Perhaps we should weigh the impact of such polls against the views of people who are directly affected by the proposed reforms (the children and families of those involved). We should give greater voice to those whose lives may be most directly altered. Precedence for parent preferences on programs to be provided by schools to pupils with unique needs has been historically recognized in some programs. It has even been required in some legislation. For example, there is the persons-with-disabilities legislation dating back to the 1960s that has been incorporated in most state programs serving LEP pupils.
Regardless of who opposes and who supports certain educational approaches, it is time for all of us to question the validity of developing education policy on the basis of public opinion polls. Let research evidence and the views of the families directly affected help guide the making of life-altering decisions involving our children.
History has shown us that education strategies that call for immersing children into the curriculum when they do not know the dominant language (without allowing an opportunity to ease this transition by providing some years of native language instructional support) fail for the great majority of students. Extraordinarily high dropout rates and unacceptably low levels of performance are guaranteed with English-immersion programs for LEP pupils. On the other hand, research by many respected educators (among them, Cummins, Collier and Garcia) has long demonstrated that providing multi-year effective bilingual education programs produces better academic results for LEP pupils throughout the duration of their schooling.
Failure for any child in this country is unacceptable – and adoption of public education policies that will exacerbate rather than improve schooling outcomes for LEP pupils is similarly unacceptable. It is time for critics of bilingual education to offer a more effective strategy for educating LEP pupils (something other than the failed immersion policies of bygone eras) or to work with advocates on the process of improving instruction for all students. LEP children deserve better than serving as the pawns of or lightning rods for misguided or mean-spirited opinions of adults. These adults, after voicing their opinions, can go on their way, seemingly untouched by the impact of their opinions. In contrast, millions of LEP students suffer at the hands of those opinions.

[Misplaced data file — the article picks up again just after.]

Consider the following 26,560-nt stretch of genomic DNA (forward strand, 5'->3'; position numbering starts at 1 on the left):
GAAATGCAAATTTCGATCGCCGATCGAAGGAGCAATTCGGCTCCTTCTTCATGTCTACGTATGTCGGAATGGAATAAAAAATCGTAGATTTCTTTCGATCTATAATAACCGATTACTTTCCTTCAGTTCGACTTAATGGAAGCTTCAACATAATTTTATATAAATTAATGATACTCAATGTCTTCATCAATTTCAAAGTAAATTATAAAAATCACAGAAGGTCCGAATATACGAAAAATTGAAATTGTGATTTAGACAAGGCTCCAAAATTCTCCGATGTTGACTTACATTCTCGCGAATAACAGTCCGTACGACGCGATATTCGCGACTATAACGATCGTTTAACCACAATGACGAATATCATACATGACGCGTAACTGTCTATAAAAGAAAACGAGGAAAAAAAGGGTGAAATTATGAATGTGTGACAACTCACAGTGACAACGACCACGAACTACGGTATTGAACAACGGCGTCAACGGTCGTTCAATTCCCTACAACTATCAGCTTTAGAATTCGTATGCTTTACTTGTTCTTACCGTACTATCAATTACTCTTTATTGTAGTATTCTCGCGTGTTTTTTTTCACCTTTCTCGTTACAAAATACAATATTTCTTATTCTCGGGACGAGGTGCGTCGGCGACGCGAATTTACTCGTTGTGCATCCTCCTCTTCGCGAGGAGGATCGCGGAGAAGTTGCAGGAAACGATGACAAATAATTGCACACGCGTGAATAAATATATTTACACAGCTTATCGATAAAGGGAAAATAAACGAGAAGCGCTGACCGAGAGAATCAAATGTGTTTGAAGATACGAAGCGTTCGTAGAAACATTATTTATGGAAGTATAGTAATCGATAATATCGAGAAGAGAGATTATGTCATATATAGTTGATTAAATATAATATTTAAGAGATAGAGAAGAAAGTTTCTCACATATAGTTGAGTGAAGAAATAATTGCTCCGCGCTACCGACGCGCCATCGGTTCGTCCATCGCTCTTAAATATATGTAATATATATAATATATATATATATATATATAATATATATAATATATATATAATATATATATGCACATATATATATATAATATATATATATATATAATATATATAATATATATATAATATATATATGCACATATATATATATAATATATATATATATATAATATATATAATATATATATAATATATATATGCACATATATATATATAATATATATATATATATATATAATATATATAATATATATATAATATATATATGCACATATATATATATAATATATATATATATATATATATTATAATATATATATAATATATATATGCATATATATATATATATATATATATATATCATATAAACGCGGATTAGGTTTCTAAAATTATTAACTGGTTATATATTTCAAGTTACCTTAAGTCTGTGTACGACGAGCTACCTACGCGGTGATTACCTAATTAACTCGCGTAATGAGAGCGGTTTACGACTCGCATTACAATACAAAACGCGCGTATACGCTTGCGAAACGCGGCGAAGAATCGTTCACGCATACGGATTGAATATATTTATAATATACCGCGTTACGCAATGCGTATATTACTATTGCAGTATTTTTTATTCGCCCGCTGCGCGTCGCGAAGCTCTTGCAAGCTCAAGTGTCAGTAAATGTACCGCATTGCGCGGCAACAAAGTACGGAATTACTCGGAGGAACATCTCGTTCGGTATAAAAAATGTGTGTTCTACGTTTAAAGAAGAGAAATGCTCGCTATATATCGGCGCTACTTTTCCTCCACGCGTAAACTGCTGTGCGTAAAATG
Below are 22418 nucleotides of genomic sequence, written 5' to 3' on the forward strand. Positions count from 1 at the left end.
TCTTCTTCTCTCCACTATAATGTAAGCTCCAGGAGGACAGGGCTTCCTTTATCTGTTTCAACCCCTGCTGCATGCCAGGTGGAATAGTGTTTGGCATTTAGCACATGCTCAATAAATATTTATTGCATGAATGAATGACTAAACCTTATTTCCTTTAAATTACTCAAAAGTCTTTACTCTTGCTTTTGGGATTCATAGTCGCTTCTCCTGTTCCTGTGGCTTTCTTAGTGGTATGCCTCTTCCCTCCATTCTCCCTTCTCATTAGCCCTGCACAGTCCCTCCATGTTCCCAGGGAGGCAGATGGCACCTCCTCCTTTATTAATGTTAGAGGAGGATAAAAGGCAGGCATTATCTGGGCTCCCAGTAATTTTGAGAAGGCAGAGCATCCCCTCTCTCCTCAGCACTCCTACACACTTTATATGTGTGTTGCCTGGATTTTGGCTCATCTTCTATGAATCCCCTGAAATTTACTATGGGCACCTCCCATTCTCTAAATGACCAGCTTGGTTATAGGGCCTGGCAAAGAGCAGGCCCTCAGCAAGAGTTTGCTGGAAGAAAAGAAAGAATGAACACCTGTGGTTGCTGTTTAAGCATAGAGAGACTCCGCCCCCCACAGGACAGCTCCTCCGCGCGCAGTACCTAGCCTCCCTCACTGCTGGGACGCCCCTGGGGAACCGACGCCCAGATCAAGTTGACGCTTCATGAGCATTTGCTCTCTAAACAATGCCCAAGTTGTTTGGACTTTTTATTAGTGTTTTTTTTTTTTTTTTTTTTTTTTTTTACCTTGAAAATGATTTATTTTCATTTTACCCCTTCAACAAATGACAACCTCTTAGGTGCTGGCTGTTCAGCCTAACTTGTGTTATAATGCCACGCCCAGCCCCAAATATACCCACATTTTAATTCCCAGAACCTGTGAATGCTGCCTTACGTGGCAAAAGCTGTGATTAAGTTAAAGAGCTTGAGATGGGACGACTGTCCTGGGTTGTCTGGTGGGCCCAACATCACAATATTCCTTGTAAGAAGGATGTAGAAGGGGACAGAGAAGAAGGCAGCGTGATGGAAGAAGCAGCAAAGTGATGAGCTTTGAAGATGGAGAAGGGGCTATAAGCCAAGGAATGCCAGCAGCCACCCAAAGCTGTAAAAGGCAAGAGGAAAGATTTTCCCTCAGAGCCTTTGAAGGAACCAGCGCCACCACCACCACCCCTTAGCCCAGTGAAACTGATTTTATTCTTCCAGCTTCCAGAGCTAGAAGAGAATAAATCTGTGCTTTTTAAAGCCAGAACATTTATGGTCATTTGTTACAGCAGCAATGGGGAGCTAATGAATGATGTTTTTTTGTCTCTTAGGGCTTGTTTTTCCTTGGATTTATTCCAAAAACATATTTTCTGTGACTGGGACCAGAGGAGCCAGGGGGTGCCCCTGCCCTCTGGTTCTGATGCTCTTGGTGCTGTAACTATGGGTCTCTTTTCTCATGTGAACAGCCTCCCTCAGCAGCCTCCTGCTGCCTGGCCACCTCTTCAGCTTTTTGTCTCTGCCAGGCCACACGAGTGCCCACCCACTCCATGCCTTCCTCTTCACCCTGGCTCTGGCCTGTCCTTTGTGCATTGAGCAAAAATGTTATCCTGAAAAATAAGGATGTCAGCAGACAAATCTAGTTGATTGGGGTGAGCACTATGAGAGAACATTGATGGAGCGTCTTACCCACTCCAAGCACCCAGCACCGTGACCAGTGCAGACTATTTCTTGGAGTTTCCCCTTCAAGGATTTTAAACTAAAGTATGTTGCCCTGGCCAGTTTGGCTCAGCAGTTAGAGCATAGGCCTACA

The rest of the civilized world must smile as U.S. citizens engage in this contentious debate over language instruction, while Europeans and others maintain their long-standing support for learning multiple languages. Will we succumb to small minds and insecure thoughts? Perhaps the feisty national mood is reflective of a seemingly endless economic stability and the absence of major threats from abroad – a combination that fuels an arrogance that does not serve our nation well. For, as the wealthy accumulate a disproportionate share of the nation’s resources and many others sit comfortably in their gated communities, we must never forget the millions upon millions of citizens, many of them children and youth, who do not partake of this great bounty. For most of these young people, a high quality and appropriate educational program is the difference between a life of wanting and a place at the table that celebrates the American Dream. Such life-altering decisions must be handled carefully, and those professionals who best know the issues should be given a major role in deciding the course of action.
Certainly, individuals would not want public opinion to be used to guide doctors in deciding a course of treatment for a relative or friend. Similarly, public opinion should not be used to frame appropriate instruction for any student. If such strategies had been used to guide US efforts to segregate its schools, we would still be mired in misguided debates over separate and equal schooling. If we had been guided by public opinion, our schools might still be omitting any discussion of the theory of evolution (as many continue to insist on such an omission even to this day).
Let us sit and reason together and work to ensure that all children can be successful in our great country. Where there is data that can lead to the improvement of instruction for LEP pupils, let us improve the programs serving these students. Where we have evidence that supports the ineffectiveness of many old alternatives that some uninformed or ill-intentioned groups espouse, we should refrain from implementing them. As Dr. José A. Cárdenas would continuously caution, whatever is done in the name of educational innovation should at a minimum be guaranteed to cause no harm to students. We owe that assurance to ourselves, but most of all we owe it to all children, including those who are in the process of learning.
Albert Cortez, Ph.D., is the director of the IDRA Institute for Policy and leadership. Comments and questions may be sent to him via e-mail at firstname.lastname@example.org.
[©1998, IDRA. This article originally appeared in the September 1998 IDRA Newsletter by the Intercultural Development Research Association. Permission to reproduce this article is granted provided the article is reprinted in its entirety and proper credit is given to IDRA and the author.]